In our imagination, dance and movement are inextricably linked. But are they really the same thing? If one wishes to grasp the differences between dance, movement and art, metaphysics comes into play.
Because dance is movement, dance does not exist. From a philosophical perspective, that is how the paradox in which the art form of dance is locked could be formulated. Movement is an immaterial state of material. Movement is a phenomenon that has no density, duration or substance of its own. The basis for realizing dance is therefore something that lies outside our concepts of reality. Although movement occurs, it never remains sustained as such. It has no “basis” or “foundation” of its own. Movement is nothing.
Movement shows itself only secondarily, as an effect or result. And to do so, it requires a medium. In dance, the movement carriers are bodies – usually at least. As a result of movement, they change their shape, their form, their outline and often also their meaning. Yet as bodies, they remain the same while dance as a movement passes over them. Nothing of the movement remains on the body. Nothing of what we desire or expect from dance – beauty, youth, fullness of meaning or presence – is causally integral to it. So while movement may be a sign of life – only something that moves is alive – it does not have a life of its own.

The culmination of art
However, if an art form is based on precisely this property of insubstantiality, that is to say if dance is primarily characterised by a property that has no objective existence, the status of this art, too, is uncertain. Clement Greenberg (1909-1994), the notorious American art critic of the post-war modern period, described the culmination of art, its classicism, by saying that pure means are applied. The entire meaning lies in the use of these means. Art history therefore gained its own fulfilment in the creation of abstract art. It created something that only means itself and, as such, it is a museum piece at which to marvel.
For dance, this form of fulfilment is hard to imagine. It may be the case that its physique and material appearance as a movement of the body have no museological form or objectivity. Thus, it may be the case that there is only a purely metaphysical guarantee of the physics of dance. What we like to view as the authentic, universal and unconditional qualities of dance, namely movement for movement’s sake that is devoid of reference, and the presence of the human body as an artistic event and a manifestation, has its basis and its rationale precisely in something that is completely immaterial. Namely in the metaphysics of movement(s) and in the transcendence of the individual movement carrier that come to us via a framework of subordinate references, speculations and aids: dance criticism, dance technique, theory of expression, impression or quality of experience. So it is no wonder that for a long time, philosophy had no time for dance. If something is to be thought, then first of all it has to be substantiable. Something that is unsubstantiable, however, does not need to be thought.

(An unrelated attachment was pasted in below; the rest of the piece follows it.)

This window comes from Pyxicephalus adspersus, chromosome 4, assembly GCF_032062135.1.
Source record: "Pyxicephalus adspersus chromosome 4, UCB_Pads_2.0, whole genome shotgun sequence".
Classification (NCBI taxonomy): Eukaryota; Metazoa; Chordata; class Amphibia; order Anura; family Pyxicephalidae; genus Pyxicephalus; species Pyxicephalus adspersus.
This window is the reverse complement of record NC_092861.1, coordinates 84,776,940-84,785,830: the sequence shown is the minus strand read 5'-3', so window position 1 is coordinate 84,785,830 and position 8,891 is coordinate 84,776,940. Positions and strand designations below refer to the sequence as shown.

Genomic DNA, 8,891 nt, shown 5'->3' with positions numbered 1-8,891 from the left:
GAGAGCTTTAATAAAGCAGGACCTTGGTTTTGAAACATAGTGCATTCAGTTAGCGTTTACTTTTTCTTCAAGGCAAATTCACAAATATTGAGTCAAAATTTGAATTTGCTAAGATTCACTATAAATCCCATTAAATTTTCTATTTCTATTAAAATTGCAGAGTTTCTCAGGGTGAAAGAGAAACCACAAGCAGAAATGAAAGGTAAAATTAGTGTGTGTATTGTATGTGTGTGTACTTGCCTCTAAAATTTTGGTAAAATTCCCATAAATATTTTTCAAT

Inside the categories
Because dance does exist in spite of all of this, instruments other than pure philosophy are required to understand it. In line with the general strategy of modernism to give every art form its own, inalienable dimension, dance, too, invents a story, aesthetics and a few basic assumptions for itself in the hope that they will secure its existence. In the Western context, these characteristics are generally youth, suppleness, wordlessness, musicality and iconicity. These characteristics are attached to the movement phenomenon “from the outside”, so to speak, as a kind of description or circumscription. This would mean that dance is the things that are within these categories. It would be what is covered by our criteria when they nestle up to it, sometimes lovingly, sometimes protectively, sometimes even indecently. The immaterial quality of dance, its logical improvability, is protected and enclosed by the aesthetic strategies of the culture business. Herein lies the great power of dance.
It is precisely because dance is movement that it is needed. It represents what cannot be possessed in life and what for that very reason is so precious. Dance can assert the metaphysics of movement(s), and they become the real resource of its reality, its effectiveness in the world. Thus, dance makes its immaterial nature the only reality.

Clement Greenberg: Homemade Esthetics: Observations on Art and Taste. New York, NY [inter alia]: Oxford University Press 2000, 256 pages.
Franz Anton Cramer is a dance scholar and writer.
Translation: Eileen Flügel
Copyright: Goethe-Institut e. V., Online-Redaktion

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